Thomas W. Hodgkinson

Has nostalgia become the Greeks’ national disease?

Ever since Constantinople fell to the Ottomans, the Greeks have longed for the restoration of the Byzantine empire, says Roderick Beaton

The Battle of Navarino, 1827, in which Allied forces defeated the Ottomans and helped pave the way for Greek independence. [Getty Images]

Imagine a new take on the Greek myth of Pygmalion. A love-shy artist makes a woman out of marble who is so beautiful that he falls for her and prays that she will come to life. For a moment he thinks his wish will be granted, but it is only his imagination. Now, in his sadness, he feels as if he himself is turning to stone.

This, in a sense, has been the story of the Greek nation since, two centuries ago, a gang of brigands and diplomats took up arms to breathe life into the Parthenon marbles and revive the glory that was Greece. Thus began the phenomenally bloody Greek War of Independence, which brought an end to the centuries-long Ottoman occupation. Yet even at the start, the dream was as chaotic as its realisation. For then and later, a second fantastic mission existed alongside that of resurrecting the spirit of classical Athens.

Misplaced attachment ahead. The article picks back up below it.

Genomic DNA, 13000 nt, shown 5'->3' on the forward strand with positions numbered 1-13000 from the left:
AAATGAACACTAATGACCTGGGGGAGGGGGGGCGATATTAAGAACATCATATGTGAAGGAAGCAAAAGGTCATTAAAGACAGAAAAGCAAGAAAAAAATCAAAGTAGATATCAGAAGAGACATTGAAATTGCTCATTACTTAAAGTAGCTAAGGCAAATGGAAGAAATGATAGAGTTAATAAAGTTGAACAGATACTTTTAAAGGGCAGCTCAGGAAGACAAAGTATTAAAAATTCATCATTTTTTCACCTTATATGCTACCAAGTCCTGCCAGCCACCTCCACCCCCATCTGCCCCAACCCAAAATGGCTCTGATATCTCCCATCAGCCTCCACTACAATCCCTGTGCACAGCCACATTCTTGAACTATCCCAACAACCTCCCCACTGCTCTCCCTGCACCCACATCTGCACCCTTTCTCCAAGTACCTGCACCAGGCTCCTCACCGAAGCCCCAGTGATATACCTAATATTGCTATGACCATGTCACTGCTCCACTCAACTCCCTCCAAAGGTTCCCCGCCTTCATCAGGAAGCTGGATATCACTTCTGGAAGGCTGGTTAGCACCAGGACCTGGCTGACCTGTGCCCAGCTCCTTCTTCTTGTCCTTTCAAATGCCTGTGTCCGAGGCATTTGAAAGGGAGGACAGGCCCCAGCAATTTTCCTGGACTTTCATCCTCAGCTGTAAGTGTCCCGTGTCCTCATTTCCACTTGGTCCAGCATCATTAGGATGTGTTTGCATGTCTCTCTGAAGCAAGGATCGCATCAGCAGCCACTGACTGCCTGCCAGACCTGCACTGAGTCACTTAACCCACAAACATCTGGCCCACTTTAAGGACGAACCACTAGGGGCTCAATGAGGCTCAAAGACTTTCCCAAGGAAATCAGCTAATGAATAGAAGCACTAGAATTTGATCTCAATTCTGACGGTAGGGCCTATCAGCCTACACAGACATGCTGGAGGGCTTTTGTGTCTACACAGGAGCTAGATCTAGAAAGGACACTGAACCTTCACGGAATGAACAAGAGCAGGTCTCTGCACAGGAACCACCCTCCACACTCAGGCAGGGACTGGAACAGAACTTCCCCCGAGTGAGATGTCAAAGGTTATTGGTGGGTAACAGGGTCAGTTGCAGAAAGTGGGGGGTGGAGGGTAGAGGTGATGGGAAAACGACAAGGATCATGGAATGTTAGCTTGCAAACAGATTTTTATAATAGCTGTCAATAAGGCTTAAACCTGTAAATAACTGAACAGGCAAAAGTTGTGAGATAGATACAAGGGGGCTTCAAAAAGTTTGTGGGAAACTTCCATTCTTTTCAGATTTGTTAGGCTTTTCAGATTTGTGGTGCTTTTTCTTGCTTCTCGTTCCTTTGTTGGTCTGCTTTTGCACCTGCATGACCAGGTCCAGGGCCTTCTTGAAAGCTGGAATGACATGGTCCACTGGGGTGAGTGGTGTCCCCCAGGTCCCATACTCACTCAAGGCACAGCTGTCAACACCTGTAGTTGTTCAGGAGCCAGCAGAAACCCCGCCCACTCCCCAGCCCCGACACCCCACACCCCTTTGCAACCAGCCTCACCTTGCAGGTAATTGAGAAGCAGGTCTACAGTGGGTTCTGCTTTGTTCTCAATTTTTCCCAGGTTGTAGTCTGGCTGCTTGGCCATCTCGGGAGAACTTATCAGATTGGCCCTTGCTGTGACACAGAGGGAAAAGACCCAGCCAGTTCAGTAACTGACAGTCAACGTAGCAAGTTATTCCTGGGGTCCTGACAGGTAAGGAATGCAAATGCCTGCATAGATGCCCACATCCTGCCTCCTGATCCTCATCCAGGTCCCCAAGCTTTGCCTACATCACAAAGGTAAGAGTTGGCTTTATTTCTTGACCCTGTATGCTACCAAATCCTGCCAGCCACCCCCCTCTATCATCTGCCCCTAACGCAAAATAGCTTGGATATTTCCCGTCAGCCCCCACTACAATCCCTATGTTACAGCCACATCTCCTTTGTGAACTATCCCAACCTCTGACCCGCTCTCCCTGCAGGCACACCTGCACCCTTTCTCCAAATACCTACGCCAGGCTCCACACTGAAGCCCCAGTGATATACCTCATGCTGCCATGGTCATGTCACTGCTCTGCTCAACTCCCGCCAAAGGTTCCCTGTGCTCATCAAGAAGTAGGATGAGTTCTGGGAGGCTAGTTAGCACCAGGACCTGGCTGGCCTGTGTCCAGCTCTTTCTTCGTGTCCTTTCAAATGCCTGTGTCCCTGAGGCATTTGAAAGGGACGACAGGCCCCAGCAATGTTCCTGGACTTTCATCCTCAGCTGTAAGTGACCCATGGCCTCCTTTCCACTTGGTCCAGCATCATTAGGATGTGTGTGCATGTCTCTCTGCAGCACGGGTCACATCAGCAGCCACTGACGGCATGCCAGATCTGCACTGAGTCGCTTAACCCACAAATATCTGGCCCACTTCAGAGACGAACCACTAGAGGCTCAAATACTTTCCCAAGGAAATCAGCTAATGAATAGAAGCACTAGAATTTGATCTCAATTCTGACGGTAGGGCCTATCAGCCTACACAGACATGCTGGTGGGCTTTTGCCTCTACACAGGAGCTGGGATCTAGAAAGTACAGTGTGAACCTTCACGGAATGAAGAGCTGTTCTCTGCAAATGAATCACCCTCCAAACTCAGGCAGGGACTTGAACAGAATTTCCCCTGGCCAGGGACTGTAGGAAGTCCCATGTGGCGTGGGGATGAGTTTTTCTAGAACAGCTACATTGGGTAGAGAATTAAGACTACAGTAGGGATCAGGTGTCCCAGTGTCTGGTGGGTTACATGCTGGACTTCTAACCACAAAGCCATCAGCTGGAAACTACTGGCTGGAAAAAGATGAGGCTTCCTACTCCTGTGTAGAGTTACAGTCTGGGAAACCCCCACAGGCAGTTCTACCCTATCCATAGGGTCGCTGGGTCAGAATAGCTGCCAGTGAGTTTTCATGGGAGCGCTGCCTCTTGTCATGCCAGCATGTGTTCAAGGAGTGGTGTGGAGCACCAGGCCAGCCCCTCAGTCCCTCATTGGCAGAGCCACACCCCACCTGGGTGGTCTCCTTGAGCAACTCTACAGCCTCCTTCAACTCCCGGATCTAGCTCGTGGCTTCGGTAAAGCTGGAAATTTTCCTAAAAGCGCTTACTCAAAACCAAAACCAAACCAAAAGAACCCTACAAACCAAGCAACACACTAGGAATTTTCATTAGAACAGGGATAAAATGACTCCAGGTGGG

Known as the Megali Idea, it longed for a restoration of the Byzantine empire. This had nothing to do with Homer or Socrates. Instead, it looked back nostalgically to the Middle Ages, when for 1,000 years a Greek-speaking power in Constantinople controlled all the lands around the Aegean. When that city fell to the Ottomans in 1453, legend has it that the last emperor, Constantine XI, was whisked away to safety by an angel and turned to stone. There sleeps the Marbled King until the day when he will awake and lead the Greeks back to Levantine supremacy.

As Roderick Beaton tells it in his packed, panoptic new history of the Greek-speaking people, it has been this Big Idea, this Hellenic equivalent of a Second Coming, that has inflicted the most damage on modern Greece. For it led to the military disasters of 1897 and 1921, the second of which, known to Greeks as the Catastrophe, resulted in the forced migration of Greek speakers living on the far side of the Aegean.

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